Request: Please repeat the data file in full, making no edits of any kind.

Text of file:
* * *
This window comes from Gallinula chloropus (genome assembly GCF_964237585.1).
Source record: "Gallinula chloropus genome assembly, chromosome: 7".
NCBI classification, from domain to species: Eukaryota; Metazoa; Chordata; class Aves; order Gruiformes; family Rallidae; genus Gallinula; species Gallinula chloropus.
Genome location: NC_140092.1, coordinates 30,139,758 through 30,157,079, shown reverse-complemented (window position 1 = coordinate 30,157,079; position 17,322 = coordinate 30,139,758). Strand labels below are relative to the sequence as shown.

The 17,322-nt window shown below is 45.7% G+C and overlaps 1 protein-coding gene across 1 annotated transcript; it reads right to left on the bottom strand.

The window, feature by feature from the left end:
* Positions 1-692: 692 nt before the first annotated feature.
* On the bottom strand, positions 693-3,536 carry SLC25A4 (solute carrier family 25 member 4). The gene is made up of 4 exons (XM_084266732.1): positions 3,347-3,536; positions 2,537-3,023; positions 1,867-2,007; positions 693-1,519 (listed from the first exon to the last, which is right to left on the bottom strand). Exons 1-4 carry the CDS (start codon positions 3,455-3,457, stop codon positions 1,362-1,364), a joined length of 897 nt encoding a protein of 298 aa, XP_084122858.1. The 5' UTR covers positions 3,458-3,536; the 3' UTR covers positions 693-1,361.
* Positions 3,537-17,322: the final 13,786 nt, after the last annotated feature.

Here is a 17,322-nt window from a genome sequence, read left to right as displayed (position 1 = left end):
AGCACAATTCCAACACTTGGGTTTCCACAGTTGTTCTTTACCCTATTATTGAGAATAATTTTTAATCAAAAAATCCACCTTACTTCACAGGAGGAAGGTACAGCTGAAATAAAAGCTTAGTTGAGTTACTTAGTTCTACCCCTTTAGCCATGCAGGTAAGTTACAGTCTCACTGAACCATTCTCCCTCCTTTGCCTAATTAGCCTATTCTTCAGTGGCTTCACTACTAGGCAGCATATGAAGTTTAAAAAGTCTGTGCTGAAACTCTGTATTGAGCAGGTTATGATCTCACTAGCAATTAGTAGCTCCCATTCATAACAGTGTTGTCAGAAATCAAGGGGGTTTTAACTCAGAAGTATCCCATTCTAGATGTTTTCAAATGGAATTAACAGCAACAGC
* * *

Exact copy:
This window comes from Gallinula chloropus (genome assembly GCF_964237585.1).
Source record: "Gallinula chloropus genome assembly, chromosome: 7".
NCBI classification, from domain to species: Eukaryota; Metazoa; Chordata; class Aves; order Gruiformes; family Rallidae; genus Gallinula; species Gallinula chloropus.
Genome location: NC_140092.1, coordinates 30,139,758 through 30,157,079, shown reverse-complemented (window position 1 = coordinate 30,157,079; position 17,322 = coordinate 30,139,758). Strand labels below are relative to the sequence as shown.

The 17,322-nt window shown below is 45.7% G+C and overlaps 1 protein-coding gene across 1 annotated transcript; it reads right to left on the bottom strand.

The window, feature by feature from the left end:
* Positions 1-692: 692 nt before the first annotated feature.
* On the bottom strand, positions 693-3,536 carry SLC25A4 (solute carrier family 25 member 4). The gene is made up of 4 exons (XM_084266732.1): positions 3,347-3,536; positions 2,537-3,023; positions 1,867-2,007; positions 693-1,519 (listed from the first exon to the last, which is right to left on the bottom strand). Exons 1-4 carry the CDS (start codon positions 3,455-3,457, stop codon positions 1,362-1,364), a joined length of 897 nt encoding a protein of 298 aa, XP_084122858.1. The 5' UTR covers positions 3,458-3,536; the 3' UTR covers positions 693-1,361.
* Positions 3,537-17,322: the final 13,786 nt, after the last annotated feature.

Here is a 17,322-nt window from a genome sequence, read left to right as displayed (position 1 = left end):
AGCACAATTCCAACACTTGGGTTTCCACAGTTGTTCTTTACCCTATTATTGAGAATAATTTTTAATCAAAAAATCCACCTTACTTCACAGGAGGAAGGTACAGCTGAAATAAAAGCTTAGTTGAGTTACTTAGTTCTACCCCTTTAGCCATGCAGGTAAGTTACAGTCTCACTGAACCATTCTCCCTCCTTTGCCTAATTAGCCTATTCTTCAGTGGCTTCACTACTAGGCAGCATATGAAGTTTAAAAAGTCTGTGCTGAAACTCTGTATTGAGCAGGTTATGATCTCACTAGCAATTAGTAGCTCCCATTCATAACAGTGTTGTCAGAAATCAAGGGGGTTTTAACTCAGAAGTATCCCATTCTAGATGTTTTCAAATGGAATTAACAGCAACAGC